Greater than 93 percent of annual not for profit museum budgets are covered by either revenue or private donations leaving less than seven percent to be covered by a combination of local, state, and federal taxes (National Endowment for the Arts 2012). Based on these numbers one could actually argue the opposite of what The House Budget Committee stated. Since private donations from foundations, corporations, and individuals compose 38.2 percent of annual museum budgets, the wealthy are in fact transferring their wealth to the greater community not the other way around. To put this further in perspective, data from 2013 showed that “the $146 million budget of the National Endowment for the Arts (NEA) represents just 0.012% (about one one-hundredth of one percent) of federal discretionary spending” (National Endowment for the Arts 2013:1). This amount of money is a drop in the bucket for federal spending, yet despite their lack of financial support from the government, museums still find ways to give back to their communities.

As described in their mission statement, the National Civil Rights Museum in Memphis, Tennessee seeks to benefit its visitors and community by inspiring “participation in civil and human rights efforts globally, through [their] collections, exhibitions and educational programs” (Stokes-Casey 2014:2). This museum benefits its community by giving back in ways that lead to them exposing more people to what they have to offer; this also works to fulfill their mission statement. One way they accomplish this is by offering free admission days. This of course, allows access for those individuals who could otherwise not afford to attend the museums. Their website states that, “Tennessee residents with state-issued ID may visit the museum for free on Mondays from 3 p.m. until closing” (National Civil Rights Museum 2014).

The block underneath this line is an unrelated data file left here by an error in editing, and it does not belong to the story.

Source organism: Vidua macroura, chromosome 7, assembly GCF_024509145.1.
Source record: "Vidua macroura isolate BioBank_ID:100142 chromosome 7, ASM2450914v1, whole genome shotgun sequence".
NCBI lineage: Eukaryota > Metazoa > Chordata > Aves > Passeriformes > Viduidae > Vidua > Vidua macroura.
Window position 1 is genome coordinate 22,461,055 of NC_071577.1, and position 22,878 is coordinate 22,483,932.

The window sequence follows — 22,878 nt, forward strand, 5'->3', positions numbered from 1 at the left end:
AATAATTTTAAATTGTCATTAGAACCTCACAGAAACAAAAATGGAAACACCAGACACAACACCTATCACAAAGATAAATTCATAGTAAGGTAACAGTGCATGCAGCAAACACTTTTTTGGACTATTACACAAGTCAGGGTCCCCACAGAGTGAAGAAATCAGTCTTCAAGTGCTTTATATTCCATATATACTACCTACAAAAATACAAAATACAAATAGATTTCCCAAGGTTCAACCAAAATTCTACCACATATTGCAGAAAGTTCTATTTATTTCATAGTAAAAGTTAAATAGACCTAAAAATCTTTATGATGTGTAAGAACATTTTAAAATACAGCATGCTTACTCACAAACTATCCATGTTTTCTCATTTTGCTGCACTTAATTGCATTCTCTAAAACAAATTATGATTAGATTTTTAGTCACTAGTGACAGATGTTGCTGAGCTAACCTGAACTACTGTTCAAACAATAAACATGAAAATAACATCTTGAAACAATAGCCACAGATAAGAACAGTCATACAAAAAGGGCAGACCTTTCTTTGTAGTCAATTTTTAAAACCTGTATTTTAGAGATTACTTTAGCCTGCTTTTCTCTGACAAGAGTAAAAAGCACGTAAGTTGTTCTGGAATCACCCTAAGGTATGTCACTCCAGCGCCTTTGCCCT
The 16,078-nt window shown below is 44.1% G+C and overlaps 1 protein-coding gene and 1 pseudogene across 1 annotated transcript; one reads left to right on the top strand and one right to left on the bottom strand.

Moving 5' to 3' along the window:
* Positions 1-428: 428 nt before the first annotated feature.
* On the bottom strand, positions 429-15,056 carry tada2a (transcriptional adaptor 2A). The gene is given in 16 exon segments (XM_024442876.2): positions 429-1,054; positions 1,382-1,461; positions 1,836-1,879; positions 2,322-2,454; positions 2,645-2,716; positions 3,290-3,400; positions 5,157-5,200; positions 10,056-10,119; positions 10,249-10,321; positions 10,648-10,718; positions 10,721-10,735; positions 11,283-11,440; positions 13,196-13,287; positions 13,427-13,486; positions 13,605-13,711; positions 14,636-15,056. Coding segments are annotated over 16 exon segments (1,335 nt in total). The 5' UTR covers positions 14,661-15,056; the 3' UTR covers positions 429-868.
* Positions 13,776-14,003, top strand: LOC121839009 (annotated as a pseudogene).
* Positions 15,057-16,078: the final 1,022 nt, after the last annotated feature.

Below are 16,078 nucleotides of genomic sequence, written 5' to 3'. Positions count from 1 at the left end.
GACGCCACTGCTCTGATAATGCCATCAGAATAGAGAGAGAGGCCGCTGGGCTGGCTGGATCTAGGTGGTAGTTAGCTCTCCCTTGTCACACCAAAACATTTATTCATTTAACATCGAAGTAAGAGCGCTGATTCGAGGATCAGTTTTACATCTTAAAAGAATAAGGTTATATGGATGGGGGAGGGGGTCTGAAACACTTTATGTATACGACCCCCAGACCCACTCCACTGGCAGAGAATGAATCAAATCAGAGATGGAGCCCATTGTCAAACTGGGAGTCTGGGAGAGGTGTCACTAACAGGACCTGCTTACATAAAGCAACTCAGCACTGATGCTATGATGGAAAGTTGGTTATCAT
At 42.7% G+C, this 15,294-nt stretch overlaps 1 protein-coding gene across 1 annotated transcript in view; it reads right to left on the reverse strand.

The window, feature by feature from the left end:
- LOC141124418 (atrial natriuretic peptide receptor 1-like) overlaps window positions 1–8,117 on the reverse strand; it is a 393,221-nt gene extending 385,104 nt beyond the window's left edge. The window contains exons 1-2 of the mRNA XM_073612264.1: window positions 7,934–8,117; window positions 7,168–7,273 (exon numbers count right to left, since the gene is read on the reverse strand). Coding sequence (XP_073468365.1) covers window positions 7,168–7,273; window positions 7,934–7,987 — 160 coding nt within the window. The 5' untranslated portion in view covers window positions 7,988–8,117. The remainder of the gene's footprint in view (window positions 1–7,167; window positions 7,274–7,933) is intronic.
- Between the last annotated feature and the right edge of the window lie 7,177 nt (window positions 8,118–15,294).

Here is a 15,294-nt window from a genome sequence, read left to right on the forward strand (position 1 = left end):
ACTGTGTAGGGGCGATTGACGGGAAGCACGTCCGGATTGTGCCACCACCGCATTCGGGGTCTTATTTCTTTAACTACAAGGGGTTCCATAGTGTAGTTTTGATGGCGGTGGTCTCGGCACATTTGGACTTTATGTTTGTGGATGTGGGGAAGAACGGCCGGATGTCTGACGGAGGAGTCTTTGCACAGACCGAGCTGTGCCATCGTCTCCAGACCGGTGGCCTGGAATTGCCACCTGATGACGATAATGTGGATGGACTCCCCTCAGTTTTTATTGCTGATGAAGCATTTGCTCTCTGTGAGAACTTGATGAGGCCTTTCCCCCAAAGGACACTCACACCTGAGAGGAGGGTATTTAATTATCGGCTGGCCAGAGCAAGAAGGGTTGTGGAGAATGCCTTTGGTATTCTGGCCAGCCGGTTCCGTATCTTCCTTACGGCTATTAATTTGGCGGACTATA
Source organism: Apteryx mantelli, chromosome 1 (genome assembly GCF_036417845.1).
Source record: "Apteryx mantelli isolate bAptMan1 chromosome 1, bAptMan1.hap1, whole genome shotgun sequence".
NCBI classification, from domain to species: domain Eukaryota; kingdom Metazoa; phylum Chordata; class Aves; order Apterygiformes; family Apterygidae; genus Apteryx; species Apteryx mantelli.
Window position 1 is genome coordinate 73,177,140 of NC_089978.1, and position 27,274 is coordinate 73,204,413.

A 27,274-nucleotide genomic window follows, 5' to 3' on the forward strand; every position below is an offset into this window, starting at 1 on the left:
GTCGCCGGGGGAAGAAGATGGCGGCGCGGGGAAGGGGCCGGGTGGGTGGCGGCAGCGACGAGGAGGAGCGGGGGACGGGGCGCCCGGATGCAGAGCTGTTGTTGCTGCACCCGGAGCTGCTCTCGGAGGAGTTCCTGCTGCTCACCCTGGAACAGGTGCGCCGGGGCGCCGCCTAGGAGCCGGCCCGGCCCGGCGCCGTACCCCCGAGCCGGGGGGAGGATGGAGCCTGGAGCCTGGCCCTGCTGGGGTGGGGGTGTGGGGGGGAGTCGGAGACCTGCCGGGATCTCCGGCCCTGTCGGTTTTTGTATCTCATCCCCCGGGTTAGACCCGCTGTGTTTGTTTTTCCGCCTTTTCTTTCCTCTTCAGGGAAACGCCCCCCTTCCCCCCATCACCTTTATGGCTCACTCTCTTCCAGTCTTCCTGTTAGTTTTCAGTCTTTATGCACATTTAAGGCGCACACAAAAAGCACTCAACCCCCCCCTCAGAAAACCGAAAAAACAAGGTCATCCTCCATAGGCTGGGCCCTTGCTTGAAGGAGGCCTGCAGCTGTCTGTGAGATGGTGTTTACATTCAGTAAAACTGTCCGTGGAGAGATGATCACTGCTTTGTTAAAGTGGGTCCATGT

Additionally, The National Civil Rights Museum’s Education Coordinator, Jody Stokes-Casey has been working with a local charter school to develop a program that teaches the values and history offered in the museum itself. This is a seven-week program that, except for one museum field trip, is actually brought to the school and presented to the students during their homeroom period. The stated goal of one of this program’s resources, which is titled Courage in the Civil Rights Movement is to “enrich their classrooms and to create a resource for teachers to facilitate discussion, encourage student dialogue, increase understanding, and promote courageous action” (Stokes-Casey 2014:4).